We’re all here trying to add value. Trying to solve the problems we’ve seen. The problems that keep us up at night. Coming up with solutions that make a difference to something that’s important to us.
The question though, is not how to add the most value in the next instant, but how to add the most value over time. That’s and important distinction. Because what adds the most value right now might be different from what will add the most cumulative value tomorrow, next week, or next year.
You can see that in many different places. Helping someone else solve their problem instead of focusing on your own all the time. Taking many more much smaller steps in the right general direction as you figure out the correct path. Instead of just fixing a failure/outage/mistake, using it as an opportunity to make sure that a whole class of problems doesn’t happen again, or at least is much easier to isolate and recover from. It happens when you write new code and when you modify existing code.
Readability is a big part of that. You can solve almost any programming problem in almost any language. And you can make it look the same in all those languages. But should you? Is it really the most readable, most understandable, most maintainable way if you do it that way?
I’d argue that it’s not. Consider Go’s structs vs Java’s classes vs Python’s classes. At a high level they’re all about encapsulation. Keeping things in a domain together and separating domains. But they’re also very different. Java loves to inherit, but can compose. Go loves to compose and doesn’t have inheritance. Python has inheritance and composition, but doesn’t care. Java has a strict type hierarchy, which must be obeyed. Go and Python are duck typed. If you write the same code in all three languages it’s going to look odd in at least one (and probably all) of those languages to people familiar with that language.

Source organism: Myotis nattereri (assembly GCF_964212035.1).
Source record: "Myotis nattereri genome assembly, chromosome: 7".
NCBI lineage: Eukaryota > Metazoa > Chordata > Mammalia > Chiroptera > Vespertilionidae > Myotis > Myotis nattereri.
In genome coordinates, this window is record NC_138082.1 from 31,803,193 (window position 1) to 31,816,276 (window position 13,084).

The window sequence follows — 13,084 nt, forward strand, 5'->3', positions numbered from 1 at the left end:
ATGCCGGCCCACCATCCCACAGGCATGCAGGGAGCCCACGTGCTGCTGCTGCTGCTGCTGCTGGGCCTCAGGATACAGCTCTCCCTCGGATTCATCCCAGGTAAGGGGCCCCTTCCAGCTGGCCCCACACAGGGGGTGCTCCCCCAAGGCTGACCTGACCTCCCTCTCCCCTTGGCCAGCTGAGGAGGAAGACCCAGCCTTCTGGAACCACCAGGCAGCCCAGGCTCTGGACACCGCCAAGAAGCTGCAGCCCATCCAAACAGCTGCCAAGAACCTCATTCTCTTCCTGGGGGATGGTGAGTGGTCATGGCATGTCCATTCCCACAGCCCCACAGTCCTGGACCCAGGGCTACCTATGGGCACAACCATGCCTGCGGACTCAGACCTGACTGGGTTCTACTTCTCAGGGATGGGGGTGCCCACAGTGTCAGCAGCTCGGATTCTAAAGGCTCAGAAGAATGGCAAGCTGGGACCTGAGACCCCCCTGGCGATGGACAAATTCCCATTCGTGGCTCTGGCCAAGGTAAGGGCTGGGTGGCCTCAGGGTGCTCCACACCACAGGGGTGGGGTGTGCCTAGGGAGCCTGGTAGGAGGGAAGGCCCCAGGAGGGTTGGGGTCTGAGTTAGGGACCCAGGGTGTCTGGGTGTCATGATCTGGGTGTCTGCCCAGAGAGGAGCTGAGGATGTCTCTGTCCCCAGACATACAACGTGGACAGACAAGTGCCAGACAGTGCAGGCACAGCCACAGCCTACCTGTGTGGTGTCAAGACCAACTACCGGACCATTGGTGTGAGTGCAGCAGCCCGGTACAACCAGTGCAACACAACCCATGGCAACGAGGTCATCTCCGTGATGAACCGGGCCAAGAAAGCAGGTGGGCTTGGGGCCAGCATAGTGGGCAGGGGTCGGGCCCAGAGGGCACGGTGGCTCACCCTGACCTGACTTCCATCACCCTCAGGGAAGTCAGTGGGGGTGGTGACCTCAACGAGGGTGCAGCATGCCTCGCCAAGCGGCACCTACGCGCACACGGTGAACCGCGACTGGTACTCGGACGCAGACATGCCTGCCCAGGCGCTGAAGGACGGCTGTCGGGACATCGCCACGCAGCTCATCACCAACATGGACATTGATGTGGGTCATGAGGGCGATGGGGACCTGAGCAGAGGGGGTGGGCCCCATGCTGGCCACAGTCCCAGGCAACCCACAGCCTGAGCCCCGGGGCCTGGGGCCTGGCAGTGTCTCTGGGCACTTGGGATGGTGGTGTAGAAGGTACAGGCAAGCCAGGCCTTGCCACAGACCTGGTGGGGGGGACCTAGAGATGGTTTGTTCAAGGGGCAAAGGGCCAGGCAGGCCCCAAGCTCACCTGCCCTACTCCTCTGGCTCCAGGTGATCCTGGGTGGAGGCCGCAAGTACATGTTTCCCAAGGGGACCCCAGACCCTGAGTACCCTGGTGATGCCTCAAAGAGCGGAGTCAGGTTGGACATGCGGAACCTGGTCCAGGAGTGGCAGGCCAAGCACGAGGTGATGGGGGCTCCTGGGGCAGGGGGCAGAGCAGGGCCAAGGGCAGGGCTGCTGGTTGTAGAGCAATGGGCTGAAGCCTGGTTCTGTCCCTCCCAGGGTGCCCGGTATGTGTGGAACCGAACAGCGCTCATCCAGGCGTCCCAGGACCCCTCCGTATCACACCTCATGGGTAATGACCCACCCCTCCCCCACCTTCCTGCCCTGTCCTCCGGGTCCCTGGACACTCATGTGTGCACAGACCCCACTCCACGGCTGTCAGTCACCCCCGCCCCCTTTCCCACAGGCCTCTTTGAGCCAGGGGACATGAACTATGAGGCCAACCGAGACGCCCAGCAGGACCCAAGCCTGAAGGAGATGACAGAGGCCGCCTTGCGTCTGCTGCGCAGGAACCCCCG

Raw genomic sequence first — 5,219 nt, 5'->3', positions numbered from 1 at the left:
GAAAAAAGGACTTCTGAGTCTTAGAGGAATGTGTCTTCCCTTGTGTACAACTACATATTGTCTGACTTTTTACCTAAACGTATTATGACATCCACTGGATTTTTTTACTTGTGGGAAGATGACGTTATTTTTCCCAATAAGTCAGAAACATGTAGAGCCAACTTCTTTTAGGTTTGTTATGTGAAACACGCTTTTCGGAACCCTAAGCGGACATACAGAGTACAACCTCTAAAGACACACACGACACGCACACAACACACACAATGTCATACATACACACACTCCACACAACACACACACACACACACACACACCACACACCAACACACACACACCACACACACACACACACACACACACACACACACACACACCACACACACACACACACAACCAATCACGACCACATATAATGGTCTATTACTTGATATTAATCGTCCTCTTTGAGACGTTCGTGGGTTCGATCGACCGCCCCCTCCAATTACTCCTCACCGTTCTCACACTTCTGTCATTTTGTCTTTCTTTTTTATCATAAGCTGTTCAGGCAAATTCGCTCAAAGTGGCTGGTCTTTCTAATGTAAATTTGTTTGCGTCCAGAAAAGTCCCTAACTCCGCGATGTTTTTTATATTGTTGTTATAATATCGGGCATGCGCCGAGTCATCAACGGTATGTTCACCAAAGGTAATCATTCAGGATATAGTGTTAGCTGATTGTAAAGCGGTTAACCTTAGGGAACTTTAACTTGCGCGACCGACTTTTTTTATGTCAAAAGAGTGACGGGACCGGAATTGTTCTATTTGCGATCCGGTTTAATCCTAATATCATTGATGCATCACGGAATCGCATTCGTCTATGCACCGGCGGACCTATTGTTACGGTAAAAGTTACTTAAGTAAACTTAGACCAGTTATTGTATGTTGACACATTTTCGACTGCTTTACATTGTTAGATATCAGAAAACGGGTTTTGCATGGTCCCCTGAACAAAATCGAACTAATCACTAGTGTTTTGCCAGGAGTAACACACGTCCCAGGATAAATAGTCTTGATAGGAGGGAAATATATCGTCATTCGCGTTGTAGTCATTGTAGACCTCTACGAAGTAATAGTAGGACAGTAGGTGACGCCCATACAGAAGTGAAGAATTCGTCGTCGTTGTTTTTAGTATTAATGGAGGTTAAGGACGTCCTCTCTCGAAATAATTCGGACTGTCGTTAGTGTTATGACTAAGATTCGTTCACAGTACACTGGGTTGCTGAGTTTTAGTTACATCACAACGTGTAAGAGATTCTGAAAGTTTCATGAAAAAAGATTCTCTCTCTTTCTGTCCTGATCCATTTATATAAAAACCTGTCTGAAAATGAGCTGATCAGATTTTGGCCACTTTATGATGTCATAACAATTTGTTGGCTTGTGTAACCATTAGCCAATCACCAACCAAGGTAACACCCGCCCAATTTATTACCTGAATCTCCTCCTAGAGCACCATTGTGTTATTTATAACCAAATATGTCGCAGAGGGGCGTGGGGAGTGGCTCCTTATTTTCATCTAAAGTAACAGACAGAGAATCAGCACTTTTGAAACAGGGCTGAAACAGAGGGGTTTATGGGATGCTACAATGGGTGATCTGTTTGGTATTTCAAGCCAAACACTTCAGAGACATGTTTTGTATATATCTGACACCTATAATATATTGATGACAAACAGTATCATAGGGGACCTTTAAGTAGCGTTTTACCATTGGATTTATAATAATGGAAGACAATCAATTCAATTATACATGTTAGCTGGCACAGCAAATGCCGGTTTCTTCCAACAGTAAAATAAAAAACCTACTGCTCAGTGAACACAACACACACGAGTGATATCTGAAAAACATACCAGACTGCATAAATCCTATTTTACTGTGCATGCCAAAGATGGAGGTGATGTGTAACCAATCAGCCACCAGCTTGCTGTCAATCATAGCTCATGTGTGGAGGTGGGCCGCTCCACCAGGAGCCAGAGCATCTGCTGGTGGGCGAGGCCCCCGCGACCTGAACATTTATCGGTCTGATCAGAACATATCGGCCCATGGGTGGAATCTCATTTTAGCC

That’s not good. No matter how readable code is in one language, if you transfer how you write in one those languages to another language it will NOT be readable. It might be decipherable, but we’re not looking for decipherable, we’re looking for readable, easy to understand code.
Of course, readability is one of those
ilities. The non-functional requirements that creep into your requirements and guidelines. And like most of the
ilities, there’s not a good, clear, objective, metric for how readable your code is. Given that, you’re never sure how readable your code is. So how can you know if it’s readable enough?
You can’t. so maybe there’s a better thing to focus on. Like guardrails. Guardrails that make it easy to do the right thing. Guardrails that encourage working with the system. Guardrails that make it obvious what is happening, and what isn’t.
And that’s where libraries and idiomatic code come into play. An example in Java is using Try/Finally. In Go it’s checking the returned error value. In Python it’s truthiness and falseness and comprehension. If you write with those idioms (and others) other people familiar with the language will see what you’re trying to do. They’ll know what you mean, what you’re trying to do, and the benefits and limitations of the idioms, libraries, and language features you’re using. By working with your languages and libraries you help yourself and anyone else who works on the code do the right thing.
Saying you’re doing something to make it more readable is arbitrary and subjective. Making it easy to do the right thing and hard to do the wrong thing is clear and objective. Don’t just ask people to be careful, make their lives easier.